Business cards say a lot more about you and your business than you may think. They are a critical sales and marketing tool that can b used to promote your products and to distinguish your business from your competitors.
Your business card is a silent salesman representing your brand, your values and your promise to your customers. A well-designed business card can make a world of difference to how your company is perceived. These top tips will make creating business cards an enjoyable, affordable, and rewarding process.
Start with Shape and Style
Rectangular is the original and fail-safe option. Some companies really push the boundaries and create extreme shapes and sizes, but often end up with disposable promotional gimmicks rather than functional business cards. Even if your brand represents fun – it still needs to be taken seriously.
- Landscape vs Portrait comes down to personal preference. Horizontal is classic, practical, and still the most popular choice. Flipping the orientation 90 degrees is considered the more modern approach and tends to be used by creative industries rather than traditional professions.
- Clean lines and edges are generally more attractive, but subtle touches like rounded corners or die cut-outs give a smooth and trendy finish.
- Flimsy paper can result in a limp, corner-curling card; too stiff and you risk taking someone’s eye out. Aim for something with a firm but flexible bend.
Color It In
The most important thing to keep in mind when choosing a business card color theme is consistency – ideally, it should complement the company’s name, logo, and brand style. With Design Wizard you can try endless color combinations, quickly and easily, until you create the palette that perfectly represents your business.
- Solid black, white or gray backgrounds accentuate color, so it’s a versatile place to start if you want your finished product to have a minimalist and contemporary feel.
- Create little pieces of modern art by jumping on the color-blocking bandwagon. The colors that work best with this style are either migraine-bright or pastel pale.
- Edge painting is a very cool process that happens after the cards have been printed and cut. There are plenty of Do-It-Yourself video tutorials online if you’re brave enough to have a go but make sure to bring a strong clamp and a steady hand.
Find the Perfect Picture
Imagine your business card with no text. What does it say? There are so many directions you can take with Design Wizard’s wide and varied choice of high-quality templates and images. The user-friendly interface means the selection process is fun, interesting, and more than a little addictive!
- Graphics can take the form of shapes, lines, and designs which create structure and form to the space. Simple or intricate, layered upon each other or stand-alone pieces all depend on the desired aesthetic.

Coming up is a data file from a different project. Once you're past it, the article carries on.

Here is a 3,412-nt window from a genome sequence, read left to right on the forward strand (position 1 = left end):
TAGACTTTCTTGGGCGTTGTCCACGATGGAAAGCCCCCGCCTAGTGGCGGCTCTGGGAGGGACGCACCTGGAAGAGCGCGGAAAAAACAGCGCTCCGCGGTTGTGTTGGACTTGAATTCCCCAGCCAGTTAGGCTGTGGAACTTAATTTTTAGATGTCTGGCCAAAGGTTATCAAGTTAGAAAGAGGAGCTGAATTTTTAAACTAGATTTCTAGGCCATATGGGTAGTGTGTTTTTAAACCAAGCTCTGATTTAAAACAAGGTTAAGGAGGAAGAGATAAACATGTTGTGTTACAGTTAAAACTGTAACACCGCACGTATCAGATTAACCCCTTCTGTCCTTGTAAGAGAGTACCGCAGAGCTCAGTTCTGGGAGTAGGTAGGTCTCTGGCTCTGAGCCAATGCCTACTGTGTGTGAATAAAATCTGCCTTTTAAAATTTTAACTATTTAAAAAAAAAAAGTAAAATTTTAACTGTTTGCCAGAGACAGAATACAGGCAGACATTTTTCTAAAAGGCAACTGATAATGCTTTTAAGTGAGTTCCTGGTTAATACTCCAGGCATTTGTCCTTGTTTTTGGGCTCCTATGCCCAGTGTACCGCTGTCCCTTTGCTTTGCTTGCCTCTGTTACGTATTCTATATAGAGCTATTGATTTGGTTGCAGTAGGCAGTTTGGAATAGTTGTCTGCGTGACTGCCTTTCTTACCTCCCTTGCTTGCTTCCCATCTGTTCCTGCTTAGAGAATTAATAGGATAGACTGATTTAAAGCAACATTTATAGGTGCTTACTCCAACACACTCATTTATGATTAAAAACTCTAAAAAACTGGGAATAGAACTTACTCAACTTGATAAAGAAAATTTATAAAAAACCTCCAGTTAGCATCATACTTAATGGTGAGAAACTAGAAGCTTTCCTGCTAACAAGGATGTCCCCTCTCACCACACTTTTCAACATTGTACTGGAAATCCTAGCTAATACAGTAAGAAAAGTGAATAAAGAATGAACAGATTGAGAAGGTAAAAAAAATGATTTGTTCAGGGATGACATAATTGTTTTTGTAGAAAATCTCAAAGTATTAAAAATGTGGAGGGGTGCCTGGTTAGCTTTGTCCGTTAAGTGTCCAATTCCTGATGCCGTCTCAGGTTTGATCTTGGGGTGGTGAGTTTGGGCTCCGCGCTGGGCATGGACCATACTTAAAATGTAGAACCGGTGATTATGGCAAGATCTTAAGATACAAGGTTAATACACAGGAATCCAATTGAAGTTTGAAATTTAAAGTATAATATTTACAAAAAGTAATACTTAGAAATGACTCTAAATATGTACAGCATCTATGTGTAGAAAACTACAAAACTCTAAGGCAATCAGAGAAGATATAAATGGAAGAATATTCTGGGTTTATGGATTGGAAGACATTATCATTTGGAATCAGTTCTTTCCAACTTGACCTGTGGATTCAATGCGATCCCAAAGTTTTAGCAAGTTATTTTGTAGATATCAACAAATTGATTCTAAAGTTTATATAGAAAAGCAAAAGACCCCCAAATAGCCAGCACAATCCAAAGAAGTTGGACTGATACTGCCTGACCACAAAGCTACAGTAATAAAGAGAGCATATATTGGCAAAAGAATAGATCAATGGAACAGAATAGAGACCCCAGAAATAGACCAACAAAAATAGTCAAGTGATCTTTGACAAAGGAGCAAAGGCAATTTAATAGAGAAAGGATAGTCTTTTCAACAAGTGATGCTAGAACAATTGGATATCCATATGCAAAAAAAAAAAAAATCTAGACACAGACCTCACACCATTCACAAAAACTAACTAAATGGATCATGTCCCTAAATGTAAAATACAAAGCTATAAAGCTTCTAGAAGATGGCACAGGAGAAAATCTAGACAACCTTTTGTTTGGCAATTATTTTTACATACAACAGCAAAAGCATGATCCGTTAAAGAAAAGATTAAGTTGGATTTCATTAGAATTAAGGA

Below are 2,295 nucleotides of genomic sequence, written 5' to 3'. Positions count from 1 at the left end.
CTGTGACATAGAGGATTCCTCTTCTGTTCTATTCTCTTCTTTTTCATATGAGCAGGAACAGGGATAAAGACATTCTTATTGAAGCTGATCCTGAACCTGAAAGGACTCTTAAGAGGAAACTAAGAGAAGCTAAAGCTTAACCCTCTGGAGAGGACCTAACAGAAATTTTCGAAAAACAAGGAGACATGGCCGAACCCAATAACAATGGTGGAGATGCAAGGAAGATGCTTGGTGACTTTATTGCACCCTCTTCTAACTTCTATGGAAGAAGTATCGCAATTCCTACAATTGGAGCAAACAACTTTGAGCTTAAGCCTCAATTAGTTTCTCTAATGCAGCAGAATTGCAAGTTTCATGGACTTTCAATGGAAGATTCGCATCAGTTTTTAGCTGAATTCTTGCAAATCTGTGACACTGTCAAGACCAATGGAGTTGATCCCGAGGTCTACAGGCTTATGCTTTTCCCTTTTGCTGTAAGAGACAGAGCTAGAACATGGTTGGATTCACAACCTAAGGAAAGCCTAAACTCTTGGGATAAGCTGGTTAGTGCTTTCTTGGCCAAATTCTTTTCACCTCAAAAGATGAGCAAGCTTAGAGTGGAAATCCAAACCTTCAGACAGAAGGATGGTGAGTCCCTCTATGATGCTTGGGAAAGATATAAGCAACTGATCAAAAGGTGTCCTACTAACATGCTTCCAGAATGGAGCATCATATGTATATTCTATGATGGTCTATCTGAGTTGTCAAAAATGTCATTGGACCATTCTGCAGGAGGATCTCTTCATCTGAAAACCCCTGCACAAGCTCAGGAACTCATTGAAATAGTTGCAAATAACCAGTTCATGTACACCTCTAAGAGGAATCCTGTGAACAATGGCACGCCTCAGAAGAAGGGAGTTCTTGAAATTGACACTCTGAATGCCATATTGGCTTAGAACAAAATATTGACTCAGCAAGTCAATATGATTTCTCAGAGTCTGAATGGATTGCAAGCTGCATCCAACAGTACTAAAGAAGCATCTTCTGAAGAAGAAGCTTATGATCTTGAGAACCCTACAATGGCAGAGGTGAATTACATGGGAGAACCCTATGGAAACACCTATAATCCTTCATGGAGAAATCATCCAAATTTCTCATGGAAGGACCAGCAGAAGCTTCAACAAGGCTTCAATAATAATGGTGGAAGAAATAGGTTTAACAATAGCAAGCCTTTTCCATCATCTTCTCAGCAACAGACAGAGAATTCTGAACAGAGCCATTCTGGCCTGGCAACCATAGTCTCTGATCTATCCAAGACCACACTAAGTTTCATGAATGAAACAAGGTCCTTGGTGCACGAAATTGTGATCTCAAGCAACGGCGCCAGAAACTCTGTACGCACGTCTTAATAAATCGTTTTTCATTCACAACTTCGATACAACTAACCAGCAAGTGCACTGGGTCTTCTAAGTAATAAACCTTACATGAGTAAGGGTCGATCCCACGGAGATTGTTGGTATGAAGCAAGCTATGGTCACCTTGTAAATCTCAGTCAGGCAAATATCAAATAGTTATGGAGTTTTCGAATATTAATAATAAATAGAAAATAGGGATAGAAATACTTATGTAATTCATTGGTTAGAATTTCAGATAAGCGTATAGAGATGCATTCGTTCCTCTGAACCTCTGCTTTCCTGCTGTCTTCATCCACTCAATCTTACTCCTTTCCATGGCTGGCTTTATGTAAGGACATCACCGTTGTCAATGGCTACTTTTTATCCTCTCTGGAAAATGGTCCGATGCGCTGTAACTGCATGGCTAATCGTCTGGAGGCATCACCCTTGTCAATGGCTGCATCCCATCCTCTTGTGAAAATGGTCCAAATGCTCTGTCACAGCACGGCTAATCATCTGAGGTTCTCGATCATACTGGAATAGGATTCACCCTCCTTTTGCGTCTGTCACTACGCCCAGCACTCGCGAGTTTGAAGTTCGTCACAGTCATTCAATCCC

- Design Wizard has a huge selection of backgrounds in its library to play with, from textured templates like wood, brick, or sand to smooth and sophisticated surfaces such as marble and glass.
- Give your cards a personal touch by including images of people. Choose poses, expressions, and emotions that will reflect your brand and resonate with your customers.
As with everything else in life, it’s not just what you say but how you say it that matters. Choosing an appropriate typeface, and one that flows with your other design elements is a most important decision of the whole process. The whole purpose of the card is to be read; anything that doesn’t blend will be noticed.
- Serif typeface, (which has a little flourish at the end of each letter) is considered more formal and elegant than Sans Serif (sans little flourish at the end) which is seen to be more modern. Serif typeface is widely used in printed works like books and newspapers whereas most words online are written in Sans Serif.
- Size matters. Get a second opinion before you print. If there’s even a hint of a squint – it’s too small. Hindsight is 20:20, but your potential customers’ sight might not be.
Check your vital stats
There was a time, and not that long ago when business cards only displayed the basics – name, address, contact number. Today we’re all about “connection communication” (which is just a fancy way of saying “showing off”) Business cards have stood the test of time because they remain an affordable and efficient way to disseminate the most important details about a brand.
- Apart from the basic’s, business cards must include an email address and website domain. Your company logo should have pride of place. Taglines preferably short and punchy.
- Social media handles should be included – but don’t list them all – just the one or two that show the most activity and customer interaction.
- There’s a fine balance between giving enough information and giving too much information. Find this balance! 50% – 60% of white space is usually a good parameter. Nobody likes an over-sharer.
Now that you have the guide-lines to follow and Design Wizard to help you; it’s time to get cracking on those cards. Go create something that will make you stand out from the crowd.